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by Wayne Wood | Posted on Tuesday, Jan. 28, 2014 — 4:00 AM
If you suffer from dry, itchy skin in winter, there may be a simple solution: be a smarter bather, a Vanderbilt dermatologist says.
“Like a vacuum, the dry air of winter sucks water right out of our skin,” says John Zic, M.D., associate professor of Medicine, a dermatologist at Vanderbilt University Medical Center. And when the moisture gets sucked out of skin, the dry skin of winter is more likely to become inflamed and itchy. Dry skin is the single most common cause of skin itchiness, Zic says.
While we can’t do anything about winter weather, we can make some simple changes in the shower or bath that can make a big difference, Zic says.
Start with choice of soap. “Use superfatted soaps, but not heavily perfumed soaps,” he says. Superfatted soaps add moisturizers, while soaps with perfumes wash oils away and make skin drier. Also, liquid soaps are generally more moisturizing than bar soaps.
Next, watch the time and temperature. Short, warm showers are better than long, hot baths. The heat of a hot bath melts away the skin’s protective oils and may dry out the skin. “Our bodies have a natural layer of oil that helps protect the skin, but the dry air of winter (along with poor skin care) can override this natural protection and leave a lot of people with itchy, scaly winter skin,” he says.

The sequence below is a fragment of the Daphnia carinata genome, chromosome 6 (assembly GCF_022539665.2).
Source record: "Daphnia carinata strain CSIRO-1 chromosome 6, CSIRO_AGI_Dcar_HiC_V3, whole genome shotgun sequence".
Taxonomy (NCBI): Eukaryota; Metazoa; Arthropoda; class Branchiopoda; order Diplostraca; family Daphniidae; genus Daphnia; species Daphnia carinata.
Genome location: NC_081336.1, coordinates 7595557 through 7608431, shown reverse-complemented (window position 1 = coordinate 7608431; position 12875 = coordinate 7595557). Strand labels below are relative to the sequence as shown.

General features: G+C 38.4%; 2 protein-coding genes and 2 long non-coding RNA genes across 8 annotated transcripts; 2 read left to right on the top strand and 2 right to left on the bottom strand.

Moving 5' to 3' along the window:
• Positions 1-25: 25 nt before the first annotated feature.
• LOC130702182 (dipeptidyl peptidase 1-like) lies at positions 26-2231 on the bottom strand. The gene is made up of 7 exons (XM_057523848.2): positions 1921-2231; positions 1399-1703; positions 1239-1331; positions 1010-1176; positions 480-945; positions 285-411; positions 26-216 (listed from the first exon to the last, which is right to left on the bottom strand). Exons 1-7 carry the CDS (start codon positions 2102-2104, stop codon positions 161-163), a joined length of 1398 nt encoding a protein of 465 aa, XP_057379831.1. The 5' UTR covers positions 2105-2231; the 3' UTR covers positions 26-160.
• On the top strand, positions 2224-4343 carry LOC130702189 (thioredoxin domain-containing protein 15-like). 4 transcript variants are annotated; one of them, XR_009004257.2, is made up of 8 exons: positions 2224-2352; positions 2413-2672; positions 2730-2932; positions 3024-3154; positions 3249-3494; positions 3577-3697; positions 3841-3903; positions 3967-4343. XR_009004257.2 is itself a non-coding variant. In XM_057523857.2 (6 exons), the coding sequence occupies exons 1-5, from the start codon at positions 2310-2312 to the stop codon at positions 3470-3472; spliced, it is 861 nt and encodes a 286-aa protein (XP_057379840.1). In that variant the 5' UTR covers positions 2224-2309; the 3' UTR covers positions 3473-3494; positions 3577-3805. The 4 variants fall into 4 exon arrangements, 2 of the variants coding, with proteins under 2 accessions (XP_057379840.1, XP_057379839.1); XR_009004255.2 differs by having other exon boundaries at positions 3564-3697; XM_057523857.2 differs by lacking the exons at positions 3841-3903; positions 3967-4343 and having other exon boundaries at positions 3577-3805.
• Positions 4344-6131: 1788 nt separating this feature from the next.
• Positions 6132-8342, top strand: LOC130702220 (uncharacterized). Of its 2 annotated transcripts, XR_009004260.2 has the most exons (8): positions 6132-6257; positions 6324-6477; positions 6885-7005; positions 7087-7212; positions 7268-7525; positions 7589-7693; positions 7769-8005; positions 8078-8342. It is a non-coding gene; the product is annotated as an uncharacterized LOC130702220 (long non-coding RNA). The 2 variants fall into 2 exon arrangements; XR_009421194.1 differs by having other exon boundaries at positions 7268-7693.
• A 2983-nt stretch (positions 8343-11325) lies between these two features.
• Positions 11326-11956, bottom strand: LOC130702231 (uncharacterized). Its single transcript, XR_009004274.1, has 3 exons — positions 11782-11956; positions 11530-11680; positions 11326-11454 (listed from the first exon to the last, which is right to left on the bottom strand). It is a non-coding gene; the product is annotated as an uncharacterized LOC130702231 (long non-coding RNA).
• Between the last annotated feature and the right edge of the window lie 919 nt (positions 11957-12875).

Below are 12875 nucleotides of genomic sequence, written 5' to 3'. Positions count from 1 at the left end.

Skin care even extends to how you dry off after bathing. The trick is to pat, not rub, Zic says. “Vigorous rubbing leaves protective oil on the towel, not on the skin.”
Before you get dressed, moisturize. “Immediately after a bath is a good time to moisturize, because it can seal the moisture in your skin. Unscented moisturizers are better because the fragrances are added to products along with alcohol, which can dry the skin.”
And then comes getting dressed—even how your clothes are washed and dried can make a difference in the experience of dry, itchy skin. “Fragrance-free laundry detergents are better for your skin, because products with fragrance can transfer from clothes to skin and cause dryness,” Zic says. “Also, fabric softener dryer sheets can contribute to dryness because of the fragrances embedded in them.”
While how we wash ourselves and our clothes may not solve every dry skin problem, there are other things we can do—like keeping home humidity elevated and using lotion or petroleum jelly through the day on hands, for example. Zic says these simple changes can make a big difference in how our skin feels through the driest time of the year.
Wayne Wood, (615) 322-4747
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